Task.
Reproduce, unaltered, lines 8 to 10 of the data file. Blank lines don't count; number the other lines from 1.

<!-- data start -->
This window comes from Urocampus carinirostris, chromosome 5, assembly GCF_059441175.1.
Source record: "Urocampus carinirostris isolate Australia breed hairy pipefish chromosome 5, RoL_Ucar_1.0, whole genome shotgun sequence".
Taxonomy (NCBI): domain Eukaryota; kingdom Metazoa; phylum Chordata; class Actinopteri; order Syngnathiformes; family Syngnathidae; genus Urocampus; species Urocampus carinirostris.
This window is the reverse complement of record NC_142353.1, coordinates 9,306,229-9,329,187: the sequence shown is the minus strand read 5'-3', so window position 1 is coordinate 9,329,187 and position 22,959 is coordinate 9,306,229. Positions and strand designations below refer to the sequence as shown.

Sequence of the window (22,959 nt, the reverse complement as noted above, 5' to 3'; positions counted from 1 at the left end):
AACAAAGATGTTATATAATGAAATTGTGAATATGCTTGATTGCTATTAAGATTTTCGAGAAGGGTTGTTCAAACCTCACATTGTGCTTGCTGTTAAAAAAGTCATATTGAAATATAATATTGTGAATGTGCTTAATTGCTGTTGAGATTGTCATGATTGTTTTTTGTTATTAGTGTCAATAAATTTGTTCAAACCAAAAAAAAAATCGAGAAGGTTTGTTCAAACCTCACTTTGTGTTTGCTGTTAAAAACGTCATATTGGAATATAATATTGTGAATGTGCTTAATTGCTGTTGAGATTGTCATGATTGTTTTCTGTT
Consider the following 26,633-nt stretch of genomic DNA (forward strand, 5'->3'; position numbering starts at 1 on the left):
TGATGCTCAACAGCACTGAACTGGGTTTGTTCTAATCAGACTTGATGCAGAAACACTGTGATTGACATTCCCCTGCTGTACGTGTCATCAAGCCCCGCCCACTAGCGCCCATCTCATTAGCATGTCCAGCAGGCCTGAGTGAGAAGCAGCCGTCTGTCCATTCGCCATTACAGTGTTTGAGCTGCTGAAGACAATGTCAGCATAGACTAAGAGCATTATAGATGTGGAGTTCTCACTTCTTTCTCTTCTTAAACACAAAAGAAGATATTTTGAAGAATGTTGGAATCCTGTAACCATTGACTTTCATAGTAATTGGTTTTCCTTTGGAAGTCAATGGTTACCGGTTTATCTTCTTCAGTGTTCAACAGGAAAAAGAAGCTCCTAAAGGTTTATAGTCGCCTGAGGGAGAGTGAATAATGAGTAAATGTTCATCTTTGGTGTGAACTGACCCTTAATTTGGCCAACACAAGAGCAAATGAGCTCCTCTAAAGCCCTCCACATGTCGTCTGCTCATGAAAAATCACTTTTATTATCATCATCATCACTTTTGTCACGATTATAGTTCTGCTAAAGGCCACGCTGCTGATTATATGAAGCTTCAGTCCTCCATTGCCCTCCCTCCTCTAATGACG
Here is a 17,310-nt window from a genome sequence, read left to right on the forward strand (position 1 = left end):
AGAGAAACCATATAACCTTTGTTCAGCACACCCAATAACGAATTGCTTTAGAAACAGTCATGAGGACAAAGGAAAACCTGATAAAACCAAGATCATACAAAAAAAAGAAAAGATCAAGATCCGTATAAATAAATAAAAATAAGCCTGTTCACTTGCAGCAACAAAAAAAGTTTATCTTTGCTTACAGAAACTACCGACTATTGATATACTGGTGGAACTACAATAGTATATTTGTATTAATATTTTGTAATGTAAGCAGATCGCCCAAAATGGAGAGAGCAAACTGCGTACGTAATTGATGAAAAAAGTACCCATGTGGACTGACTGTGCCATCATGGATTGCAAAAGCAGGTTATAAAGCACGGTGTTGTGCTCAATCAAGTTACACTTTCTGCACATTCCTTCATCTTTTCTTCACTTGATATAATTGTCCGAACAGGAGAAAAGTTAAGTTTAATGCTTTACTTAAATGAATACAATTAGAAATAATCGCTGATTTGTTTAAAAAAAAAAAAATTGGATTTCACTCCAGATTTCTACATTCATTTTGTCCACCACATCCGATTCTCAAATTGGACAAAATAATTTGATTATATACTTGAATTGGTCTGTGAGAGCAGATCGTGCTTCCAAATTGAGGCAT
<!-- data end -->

TGATGCTCAACAGCACTGAACTGGGTTTGTTCTAATCAGACTTGATGCAGAAACACTGTGATTGACATTCCCCTGCTGTACGTGTCATCAAGCCCCGCCCACTAGCGCCCATCTCATTAGCATGTCCAGCAGGCCTGAGTGAGAAGCAGCCGTCTGTCCATTCGCCATTACAGTGTTTGAGCTGCTGAAGACAATGTCAGCATAGACTAAGAGCATTATAGATGTGGAGTTCTCACTTCTTTCTCTTCTTAAACACAAAAGAAGATATTTTGAAGAATGTTGGAATCCTGTAACCATTGACTTTCATAGTAATTGGTTTTCCTTTGGAAGTCAATGGTTACCGGTTTATCTTCTTCAGTGTTCAACAGGAAAAAGAAGCTCCTAAAGGTTTATAGTCGCCTGAGGGAGAGTGAATAATGAGTAAATGTTCATCTTTGGTGTGAACTGACCCTTAATTTGGCCAACACAAGAGCAAATGAGCTCCTCTAAAGCCCTCCACATGTCGTCTGCTCATGAAAAATCACTTTTATTATCATCATCATCACTTTTGTCACGATTATAGTTCTGCTAAAGGCCACGCTGCTGATTATATGAAGCTTCAGTCCTCCATTGCCCTCCCTCCTCTAATGACG
Here is a 17,310-nt window from a genome sequence, read left to right on the forward strand (position 1 = left end):
AGAGAAACCATATAACCTTTGTTCAGCACACCCAATAACGAATTGCTTTAGAAACAGTCATGAGGACAAAGGAAAACCTGATAAAACCAAGATCATACAAAAAAAAGAAAAGATCAAGATCCGTATAAATAAATAAAAATAAGCCTGTTCACTTGCAGCAACAAAAAAAGTTTATCTTTGCTTACAGAAACTACCGACTATTGATATACTGGTGGAACTACAATAGTATATTTGTATTAATATTTTGTAATGTAAGCAGATCGCCCAAAATGGAGAGAGCAAACTGCGTACGTAATTGATGAAAAAAGTACCCATGTGGACTGACTGTGCCATCATGGATTGCAAAAGCAGGTTATAAAGCACGGTGTTGTGCTCAATCAAGTTACACTTTCTGCACATTCCTTCATCTTTTCTTCACTTGATATAATTGTCCGAACAGGAGAAAAGTTAAGTTTAATGCTTTACTTAAATGAATACAATTAGAAATAATCGCTGATTTGTTTAAAAAAAAAAAAATTGGATTTCACTCCAGATTTCTACATTCATTTTGTCCACCACATCCGATTCTCAAATTGGACAAAATAATTTGATTATATACTTGAATTGGTCTGTGAGAGCAGATCGTGCTTCCAAATTGAGGCAT